Hunter Biden’s longtime attorney Chris Clark withdrew as counsel amid “recent developments in the matter”—specifically in case he is called to be witness in ongoing matters related to the failed “sweetheart” plea deal the Justice Department offered the president’s son.
In a court filing obtained by Fox News, Clark motioned to withdraw as counsel, saying the move was “necessitated by recent developments in the matter.”
Under Delaware Rule of Professional Conduct, which Clark points to in his filing, “a lawyer shall not act as an advocate at a trial in which the lawyer is likely to be a necessary witness unless..disqualification of the lawyer would work substantial hardship on the client.”
“Based on recent developments, it appears that the negotiation and drafting of the plea agreement and diversion agreement will be contested, and Mr. Clark is a percipient witness to those issues,” the filing states.
Hunter Biden was expected to plead guilty to two misdemeanor tax counts of willful failure to pay federal income tax, as part of plea deal to avoid jail time on a felony gun charge.
But Judge Maryellen Noreika of the United States District Court for the District of Delaware declined to accept the plea and pretrial diversion agreements with Hunter Biden during his first court appearance related to federal tax and gun charges he faces. She described the DOJ’s deal as unconstitutional, “not standard” and “different from what I normally see.”
Hunter Biden was forced to plead not guilty to two misdemeanor tax charges and one felony gun charge.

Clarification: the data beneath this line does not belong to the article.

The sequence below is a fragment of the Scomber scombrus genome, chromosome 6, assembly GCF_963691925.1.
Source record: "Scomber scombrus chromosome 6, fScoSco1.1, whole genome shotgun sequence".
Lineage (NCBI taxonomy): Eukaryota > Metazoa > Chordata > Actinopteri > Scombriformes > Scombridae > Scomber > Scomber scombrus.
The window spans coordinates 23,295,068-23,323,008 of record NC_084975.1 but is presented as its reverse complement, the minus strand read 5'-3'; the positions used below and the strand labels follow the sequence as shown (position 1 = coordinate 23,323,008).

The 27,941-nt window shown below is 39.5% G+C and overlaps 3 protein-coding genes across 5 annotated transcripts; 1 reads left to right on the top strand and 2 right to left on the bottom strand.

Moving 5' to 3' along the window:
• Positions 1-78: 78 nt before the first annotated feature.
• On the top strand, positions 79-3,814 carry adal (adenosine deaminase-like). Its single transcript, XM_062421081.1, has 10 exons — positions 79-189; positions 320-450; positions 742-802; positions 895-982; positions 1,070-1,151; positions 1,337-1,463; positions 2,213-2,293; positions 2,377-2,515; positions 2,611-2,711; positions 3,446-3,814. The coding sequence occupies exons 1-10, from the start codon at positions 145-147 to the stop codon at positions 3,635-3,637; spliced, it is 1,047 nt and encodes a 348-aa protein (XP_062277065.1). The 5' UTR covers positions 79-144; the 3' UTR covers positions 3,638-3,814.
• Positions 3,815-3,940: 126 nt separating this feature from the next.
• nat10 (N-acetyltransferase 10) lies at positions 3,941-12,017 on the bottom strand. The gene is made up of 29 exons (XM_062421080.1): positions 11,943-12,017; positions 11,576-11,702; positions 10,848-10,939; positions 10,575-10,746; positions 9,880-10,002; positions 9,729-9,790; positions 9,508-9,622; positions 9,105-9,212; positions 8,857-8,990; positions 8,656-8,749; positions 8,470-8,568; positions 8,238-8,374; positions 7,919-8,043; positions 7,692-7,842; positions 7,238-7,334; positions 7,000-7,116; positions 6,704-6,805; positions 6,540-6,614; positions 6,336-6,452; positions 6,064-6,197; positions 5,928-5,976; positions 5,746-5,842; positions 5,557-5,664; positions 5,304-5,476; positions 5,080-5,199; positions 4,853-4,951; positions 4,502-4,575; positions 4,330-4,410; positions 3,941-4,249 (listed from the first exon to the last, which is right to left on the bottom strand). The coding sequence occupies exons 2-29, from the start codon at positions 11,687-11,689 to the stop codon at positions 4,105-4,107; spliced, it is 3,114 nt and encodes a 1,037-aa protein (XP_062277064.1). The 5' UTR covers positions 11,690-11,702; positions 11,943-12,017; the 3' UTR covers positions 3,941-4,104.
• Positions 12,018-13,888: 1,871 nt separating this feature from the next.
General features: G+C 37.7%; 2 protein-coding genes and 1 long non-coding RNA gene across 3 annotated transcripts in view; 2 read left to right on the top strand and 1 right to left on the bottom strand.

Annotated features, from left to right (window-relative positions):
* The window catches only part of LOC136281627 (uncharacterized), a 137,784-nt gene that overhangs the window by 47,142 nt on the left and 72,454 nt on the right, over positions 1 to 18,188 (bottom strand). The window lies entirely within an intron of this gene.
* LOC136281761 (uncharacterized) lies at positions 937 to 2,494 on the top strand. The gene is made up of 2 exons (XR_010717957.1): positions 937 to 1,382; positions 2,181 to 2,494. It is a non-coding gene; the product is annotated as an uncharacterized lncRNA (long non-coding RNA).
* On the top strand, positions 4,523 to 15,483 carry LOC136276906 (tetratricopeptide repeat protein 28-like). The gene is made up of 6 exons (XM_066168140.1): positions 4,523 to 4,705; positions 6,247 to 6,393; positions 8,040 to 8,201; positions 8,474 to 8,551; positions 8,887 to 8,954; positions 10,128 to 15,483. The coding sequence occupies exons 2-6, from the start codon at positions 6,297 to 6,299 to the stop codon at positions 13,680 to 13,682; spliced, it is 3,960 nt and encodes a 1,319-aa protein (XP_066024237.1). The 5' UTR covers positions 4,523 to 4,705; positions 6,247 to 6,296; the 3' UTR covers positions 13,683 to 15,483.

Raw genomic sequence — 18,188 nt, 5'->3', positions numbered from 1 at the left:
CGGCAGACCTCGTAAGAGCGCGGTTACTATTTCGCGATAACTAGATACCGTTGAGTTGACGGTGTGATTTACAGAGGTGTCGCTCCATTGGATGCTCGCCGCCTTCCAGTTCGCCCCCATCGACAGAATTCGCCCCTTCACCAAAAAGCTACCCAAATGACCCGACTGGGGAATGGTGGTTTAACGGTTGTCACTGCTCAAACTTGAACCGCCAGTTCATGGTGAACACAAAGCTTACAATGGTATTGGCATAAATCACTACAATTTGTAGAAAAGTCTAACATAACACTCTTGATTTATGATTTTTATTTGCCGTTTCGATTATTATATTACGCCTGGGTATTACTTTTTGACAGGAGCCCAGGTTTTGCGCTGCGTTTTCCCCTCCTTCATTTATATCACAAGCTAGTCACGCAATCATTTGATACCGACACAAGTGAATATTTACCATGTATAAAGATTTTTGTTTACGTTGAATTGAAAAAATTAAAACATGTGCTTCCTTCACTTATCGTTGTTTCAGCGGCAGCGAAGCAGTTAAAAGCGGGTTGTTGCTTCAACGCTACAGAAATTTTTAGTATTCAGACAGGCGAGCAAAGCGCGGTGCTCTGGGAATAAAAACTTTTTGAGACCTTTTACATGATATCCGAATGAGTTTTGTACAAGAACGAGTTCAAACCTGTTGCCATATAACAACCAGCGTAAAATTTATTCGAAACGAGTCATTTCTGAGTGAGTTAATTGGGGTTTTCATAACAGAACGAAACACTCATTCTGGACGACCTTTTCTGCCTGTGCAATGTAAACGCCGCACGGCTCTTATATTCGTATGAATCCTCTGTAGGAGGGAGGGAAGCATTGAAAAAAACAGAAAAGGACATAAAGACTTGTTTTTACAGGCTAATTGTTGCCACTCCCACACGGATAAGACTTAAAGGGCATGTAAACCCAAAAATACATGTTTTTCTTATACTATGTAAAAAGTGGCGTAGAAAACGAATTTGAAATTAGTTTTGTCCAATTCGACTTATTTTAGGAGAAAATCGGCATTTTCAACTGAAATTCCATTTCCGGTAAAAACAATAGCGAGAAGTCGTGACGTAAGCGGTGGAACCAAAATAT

House Republicans, like Judiciary Committee Chairman Jim Jordan, Oversight Committee Chairman James Comer, and Ways & Means Committee Chairman Jason Smith are investigating the DOJ’s move to strike that failed plea agreement with the president’s son, amid a joint-congressional investigation into the alleged politicization impacting the years-long federal investigation into Hunter Biden.
“Under the ‘witness-advocate’ rule, it is inadvisable for Mr. Clark to continue as counsel in this case,” the filing continues, adding that the withdrawal “will not cause a substantial hardship” for Hunter Biden, as he has other lawyers to represent him.
Hunter Biden lawyer Abbe Lowell, who has been representing the president’s son, officially added himself as counsel in the federal case on Monday.
Lowell, appearing on CBS News’ “Face the Nation” this weekend, maintained that a trial for the president’s son is “not inevitable,” and said another plea agreement could still be negotiated.
“It’s not inevitable,” he said, adding that “we were trying to avoid [a trial] all along, and so were the prosecutors who came forward to us and were the ones to say can there be a resolution short of a prosecution.
Lowell’s comments came just days after the Justice Department appeared to indicate that a trial was imminent.
“At the hearing on July 26, 2023, the Defendant did not plead guilty and therefore did not waive venue,” the Justice Department’s filing reads. “After the hearing, the parties continued negotiating but reached an impasse. A trial is therefore in order. And that trial cannot take place in this District because, as explained, venue does not lie here.”
Meanwhile, Attorney General Merrick Garland on Friday appointed U.S. attorney for Delaware David Weiss to serve as special counsel with jurisdiction over the Hunter Biden investigation and any other issues that have come up, or may come up, related to that probe.